Move over Traditional AppSec: Here Comes Application Security Posture Management

This blog covers the basics of Application Security Posture Management

A new Rezilion guide examines the growing trend toward the use of Application Security Posture Management (APSM), which aims to make applications secure and resilient, in turn, significantly reducing business risk. The paper explores the business drivers for ASPM, how ASPM works, what ASPM tools are designed to do, and the benefits of using them.

One of the big pain points security teams have is a lack of visibility throughout the continuous development and deployment pipeline.

This is concerning because application portfolios are becoming more complex and constantly shifting, and not knowing what your assets are creates a big disadvantage when it comes to security posture. A relatively new kid on the block, application security posture management (ASPM), aims to change that by unlocking AppSec visibility.

The Nuts & Bolts of Application Security Posture Management

ASPM operates at the application layer, managing applications in both on-premise and cloud environments to detect and address their potential security risks. ASPM focuses on managing the security posture of applications throughout their lifecycle.

In addition to application visibility, ASPM tools can also provide risk visibility through automated vulnerability scans to prioritize remediation measures.

These tools are also designed to collect different types of information about an organization’s application portfolio that can be used to make more strategic vulnerability management and security decisions.

By mapping data flows among applications, ASPM can make it easier for teams to enforce least privilege access controls, thereby preventing data security risks.

Why Use ASPM Now

The growth of cloud computing and the popularity of low-code and no-code platforms have given employees greater autonomy to develop and deploy applications without IT oversight. Yet, security teams are still responsible for securing most, if not all corporate applications.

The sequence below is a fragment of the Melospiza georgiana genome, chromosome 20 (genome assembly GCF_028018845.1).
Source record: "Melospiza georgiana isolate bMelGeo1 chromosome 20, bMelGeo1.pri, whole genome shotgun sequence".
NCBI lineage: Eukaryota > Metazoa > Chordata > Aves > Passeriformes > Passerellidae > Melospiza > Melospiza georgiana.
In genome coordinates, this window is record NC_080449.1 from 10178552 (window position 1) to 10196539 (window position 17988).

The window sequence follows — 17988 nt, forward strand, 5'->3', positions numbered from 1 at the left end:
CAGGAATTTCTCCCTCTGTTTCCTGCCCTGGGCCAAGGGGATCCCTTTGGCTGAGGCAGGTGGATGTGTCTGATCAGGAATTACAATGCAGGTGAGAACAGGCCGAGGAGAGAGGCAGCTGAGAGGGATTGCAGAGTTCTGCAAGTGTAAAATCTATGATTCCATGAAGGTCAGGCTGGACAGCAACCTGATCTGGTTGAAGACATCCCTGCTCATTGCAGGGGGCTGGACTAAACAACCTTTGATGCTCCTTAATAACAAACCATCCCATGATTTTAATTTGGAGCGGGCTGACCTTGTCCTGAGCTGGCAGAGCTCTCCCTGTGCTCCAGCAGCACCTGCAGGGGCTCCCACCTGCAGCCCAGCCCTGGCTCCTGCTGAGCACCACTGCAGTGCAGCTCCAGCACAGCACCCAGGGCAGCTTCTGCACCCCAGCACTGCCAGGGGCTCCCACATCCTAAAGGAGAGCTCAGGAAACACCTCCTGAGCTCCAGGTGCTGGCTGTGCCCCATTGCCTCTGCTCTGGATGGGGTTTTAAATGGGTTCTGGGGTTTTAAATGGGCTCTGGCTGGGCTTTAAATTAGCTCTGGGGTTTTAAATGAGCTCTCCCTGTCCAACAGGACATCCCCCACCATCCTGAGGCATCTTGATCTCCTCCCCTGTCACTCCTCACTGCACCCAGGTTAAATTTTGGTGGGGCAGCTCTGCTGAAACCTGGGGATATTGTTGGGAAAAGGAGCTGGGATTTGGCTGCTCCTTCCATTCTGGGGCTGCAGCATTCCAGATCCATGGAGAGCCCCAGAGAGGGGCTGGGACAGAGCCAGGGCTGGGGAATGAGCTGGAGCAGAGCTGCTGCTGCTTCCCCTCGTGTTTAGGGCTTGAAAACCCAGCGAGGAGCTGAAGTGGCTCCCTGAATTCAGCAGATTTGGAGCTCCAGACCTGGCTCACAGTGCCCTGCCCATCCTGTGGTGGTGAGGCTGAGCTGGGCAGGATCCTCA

One of the issues DevSecOps teams struggle with is too much data from too many tools. This makes it more time-consuming to prioritize remediation and ensure security concerns are addressed.

Additionally, trying to consume the growing volume of data provided by application security tools can lead to errors. When this happens, it fuels the theory that security is less of a benefit and more of a barrier, Gartner notes in a recent research brief.

ASPM solves this challenge by ingesting information from multiple sources, correlating results, and automating triage, Gartner points out. It can help validate warnings, ensuring teams focus on tasks offering the greatest risk reduction.

ASPM also integrates and orchestrates application security tools and controls, which improves visibility and enables DevSecOps teams to measure and manage risk.

ASPM vs. Traditional Application Security

Traditional AppSec practices called for applications to be tested for security issues at various points throughout the SLDC using different tools that were often not integrated.

Couple this with the pace of application development and the growing number and complexity of vulnerabilities. It is simply not feasible to continue using traditional application security efforts, which can lead to unsatisfactory results that fail to effectively manage risk. It also creates confusion and frustration for stakeholders.

By contrast, ASPM constantly enforces AppSec policies and controls through automated monitoring and enforcement measures.

If you still need a compelling reason to deploy ASPM, benchmark your current application security posture, define the appropriate metrics, and take ASPM for a test run. You’ll see what it means to have a 360-degree holistic view of your entire asset inventory and the associated security risks and vulnerabilities.

About the author: Esther Shein is a longtime freelance tech and business writer and editor whose work has appeared in several publications, including, TechRepublic, VentureBeat, ZDNet, TechTarget, The Boston Globe and Inc. She has also written thought leadership whitepapers, ebooks, case studies and marketing materials.

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